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Weight Loss in Older Dogs: When to Worry

As your dog reaches their senior years, you'll likely notice changes in their health and behavior. While some of these changes are normal, others may cause concern, such as sudden weight loss. Today, our Stockton vets discuss weight loss in older dogs and when you should be concerned. 

When Your Older Dog is Losing Weight

It's more common to see older dogs gain weight than lose weight. However, this isn't always the case. If your senior dog is losing weight gradually or suddenly, this can be cause for concern. In general, there are two potential primary causes of weight loss as your dog enters their golden years:

  1. Your dog is experiencing weight loss as a symptom of an underlying health condition. 
  2. Your dog needs a new diet at their age. 

Causes of Weight Loss in Older Dogs

While some dogs begin to lose weight and muscle mass as they get older (around 6-8 for larger dogs and 8-10 for smaller dogs), some will gain weight as they reach their senior years. 

This may also indicate that your elderly dog is having problems keeping up with their physical health on their own. 

Older dogs need more calories in the form of digestible protein to help them maintain muscle mass. 

That said, it's not uncommon for even healthy senior dogs to gradually lose weight as they age. There may be a few causes for this type of weight loss, including:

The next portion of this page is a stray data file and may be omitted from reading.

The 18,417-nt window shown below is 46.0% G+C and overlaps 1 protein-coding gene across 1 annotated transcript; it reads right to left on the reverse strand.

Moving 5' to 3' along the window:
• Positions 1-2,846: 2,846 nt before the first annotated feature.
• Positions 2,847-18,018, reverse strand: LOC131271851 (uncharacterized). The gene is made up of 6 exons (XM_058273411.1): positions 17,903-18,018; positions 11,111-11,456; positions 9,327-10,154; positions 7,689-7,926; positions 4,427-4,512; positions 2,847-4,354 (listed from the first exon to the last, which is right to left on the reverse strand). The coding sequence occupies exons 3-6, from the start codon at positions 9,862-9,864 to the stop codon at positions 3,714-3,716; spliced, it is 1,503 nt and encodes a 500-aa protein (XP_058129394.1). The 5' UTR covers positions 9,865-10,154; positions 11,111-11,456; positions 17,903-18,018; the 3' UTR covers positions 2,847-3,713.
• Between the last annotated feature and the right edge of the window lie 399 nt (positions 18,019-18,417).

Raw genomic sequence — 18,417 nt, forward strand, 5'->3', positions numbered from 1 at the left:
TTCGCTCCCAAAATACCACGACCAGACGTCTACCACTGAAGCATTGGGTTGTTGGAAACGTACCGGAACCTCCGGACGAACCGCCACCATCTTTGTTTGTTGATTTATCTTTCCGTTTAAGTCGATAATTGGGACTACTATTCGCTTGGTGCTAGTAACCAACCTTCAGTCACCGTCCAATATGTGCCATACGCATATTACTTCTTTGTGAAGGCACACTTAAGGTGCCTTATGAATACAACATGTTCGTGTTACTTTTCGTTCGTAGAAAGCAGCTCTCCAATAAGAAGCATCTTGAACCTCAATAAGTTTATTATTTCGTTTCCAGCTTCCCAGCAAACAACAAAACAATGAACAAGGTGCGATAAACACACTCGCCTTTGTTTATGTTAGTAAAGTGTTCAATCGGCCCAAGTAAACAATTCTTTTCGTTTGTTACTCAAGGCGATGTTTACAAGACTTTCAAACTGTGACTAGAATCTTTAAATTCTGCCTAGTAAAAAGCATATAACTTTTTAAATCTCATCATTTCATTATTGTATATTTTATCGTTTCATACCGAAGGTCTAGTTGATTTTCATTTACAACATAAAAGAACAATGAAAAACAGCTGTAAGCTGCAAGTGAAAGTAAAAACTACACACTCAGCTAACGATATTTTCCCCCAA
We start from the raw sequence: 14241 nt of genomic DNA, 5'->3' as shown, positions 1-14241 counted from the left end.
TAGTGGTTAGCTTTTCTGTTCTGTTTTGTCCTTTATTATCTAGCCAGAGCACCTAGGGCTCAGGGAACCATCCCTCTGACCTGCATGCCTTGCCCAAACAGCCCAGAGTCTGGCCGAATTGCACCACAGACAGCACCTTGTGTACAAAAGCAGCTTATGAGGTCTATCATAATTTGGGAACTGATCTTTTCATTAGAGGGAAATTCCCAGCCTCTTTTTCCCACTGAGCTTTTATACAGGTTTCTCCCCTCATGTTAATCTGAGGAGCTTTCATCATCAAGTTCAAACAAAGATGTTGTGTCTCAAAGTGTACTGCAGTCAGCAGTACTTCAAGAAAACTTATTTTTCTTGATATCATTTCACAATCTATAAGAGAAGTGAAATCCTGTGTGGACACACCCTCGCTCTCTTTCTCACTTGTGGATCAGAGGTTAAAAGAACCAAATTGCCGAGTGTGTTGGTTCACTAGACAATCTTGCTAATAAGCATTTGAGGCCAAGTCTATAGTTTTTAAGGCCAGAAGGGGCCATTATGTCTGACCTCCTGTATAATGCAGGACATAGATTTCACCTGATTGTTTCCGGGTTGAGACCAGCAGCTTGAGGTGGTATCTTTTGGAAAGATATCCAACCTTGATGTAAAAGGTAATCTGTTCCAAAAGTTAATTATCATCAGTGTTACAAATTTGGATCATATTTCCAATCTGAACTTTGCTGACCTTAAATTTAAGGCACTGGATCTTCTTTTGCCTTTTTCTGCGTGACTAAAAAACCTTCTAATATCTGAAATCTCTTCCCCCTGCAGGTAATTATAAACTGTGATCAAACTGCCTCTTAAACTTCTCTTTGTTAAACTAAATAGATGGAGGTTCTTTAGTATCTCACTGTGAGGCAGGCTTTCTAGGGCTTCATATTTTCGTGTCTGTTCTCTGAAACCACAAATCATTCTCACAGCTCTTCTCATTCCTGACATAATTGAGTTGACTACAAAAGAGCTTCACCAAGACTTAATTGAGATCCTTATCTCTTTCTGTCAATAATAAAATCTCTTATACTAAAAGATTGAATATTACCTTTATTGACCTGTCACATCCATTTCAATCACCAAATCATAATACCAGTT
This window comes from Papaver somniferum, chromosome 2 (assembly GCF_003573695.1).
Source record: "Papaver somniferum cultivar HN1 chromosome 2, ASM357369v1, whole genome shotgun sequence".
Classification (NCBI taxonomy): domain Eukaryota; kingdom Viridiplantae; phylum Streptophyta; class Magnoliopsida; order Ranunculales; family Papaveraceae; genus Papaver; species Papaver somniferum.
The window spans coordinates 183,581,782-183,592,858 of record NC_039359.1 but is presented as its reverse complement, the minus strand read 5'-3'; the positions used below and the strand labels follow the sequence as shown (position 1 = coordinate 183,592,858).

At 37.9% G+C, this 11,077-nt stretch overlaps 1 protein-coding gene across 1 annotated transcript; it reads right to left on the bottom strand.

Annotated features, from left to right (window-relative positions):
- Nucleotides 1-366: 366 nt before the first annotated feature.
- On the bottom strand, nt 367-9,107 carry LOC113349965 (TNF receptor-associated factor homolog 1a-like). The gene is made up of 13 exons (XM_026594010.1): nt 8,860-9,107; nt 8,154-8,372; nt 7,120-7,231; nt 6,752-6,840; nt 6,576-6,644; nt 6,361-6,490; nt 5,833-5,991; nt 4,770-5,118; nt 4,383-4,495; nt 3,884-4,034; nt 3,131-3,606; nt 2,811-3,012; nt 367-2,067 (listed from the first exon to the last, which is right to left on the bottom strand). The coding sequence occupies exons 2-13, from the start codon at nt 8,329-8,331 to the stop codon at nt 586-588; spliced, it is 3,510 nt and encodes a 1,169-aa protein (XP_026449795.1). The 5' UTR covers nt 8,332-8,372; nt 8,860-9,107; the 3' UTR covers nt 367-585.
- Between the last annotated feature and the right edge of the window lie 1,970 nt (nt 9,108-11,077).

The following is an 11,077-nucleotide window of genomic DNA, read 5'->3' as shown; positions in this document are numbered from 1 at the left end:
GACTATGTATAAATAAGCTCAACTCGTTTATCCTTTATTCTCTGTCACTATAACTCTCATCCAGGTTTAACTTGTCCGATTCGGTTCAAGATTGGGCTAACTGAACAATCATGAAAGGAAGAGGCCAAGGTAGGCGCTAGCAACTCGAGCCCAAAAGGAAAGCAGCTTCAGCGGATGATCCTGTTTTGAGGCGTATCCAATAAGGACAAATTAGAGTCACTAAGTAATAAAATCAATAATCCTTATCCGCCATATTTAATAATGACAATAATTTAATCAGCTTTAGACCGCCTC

• Reduced appetite 
  • Declining muscle mass 
  • Poor absorption or diestion of food 

Aas previously stated, sudden weight loss may be cause for concern as this can indicate a serious health condition in your older dog, despite the symptoms listed above naturally occurring. Gradual weight loss is less likely to be caused by a serious health issue. 

Changes in bodily functions or behavior can help your vet pinpoint a reason for your pooch's weight loss. Some general causes include:

  • Dental issues
  • Heart disease
  • Diabetes
  • Kidney disease
  • Dehydration 
  • Hip arthritis or lower back pain 
  • Liver or gallbladder disease 
  • Cancer 

If your older dog appears to be losing weight over time, contact us to schedule a physical exam.

If you've noticed more sudden weight loss, it's vital to bring your dog in to see your veterinarian as soon as possible to rule out potential illness or disease - especially if the weight loss is coupled with symptoms of conditions listed above. Your veterinarian can also create a diet plan to counteract weight loss in an old dog that's losing weight.

Why Your Dog May Lose Weight if They're Still Eating

If the aforementioned causes and symptoms haven't appeared in your dog, you may be confused as to why they're losing weight despite eating normally or having a normal appetite. Different reasons for this include:

  • Dietary Changes - Either the brand of food your senior dog is eating or its ingredients have changed (e.g. sometimes companies that sell kibble will change their recipe and the number of calories per serving)
  • Liver disease
  • Malabsorption disorders such as inflammatory bowel diseae
  • Maldigestion disorders that disrupt the body's ability to break down food into nutrients 
  • Diseases such as diabetes, which can cause loss of weight and muscle mass 

Causes for Concern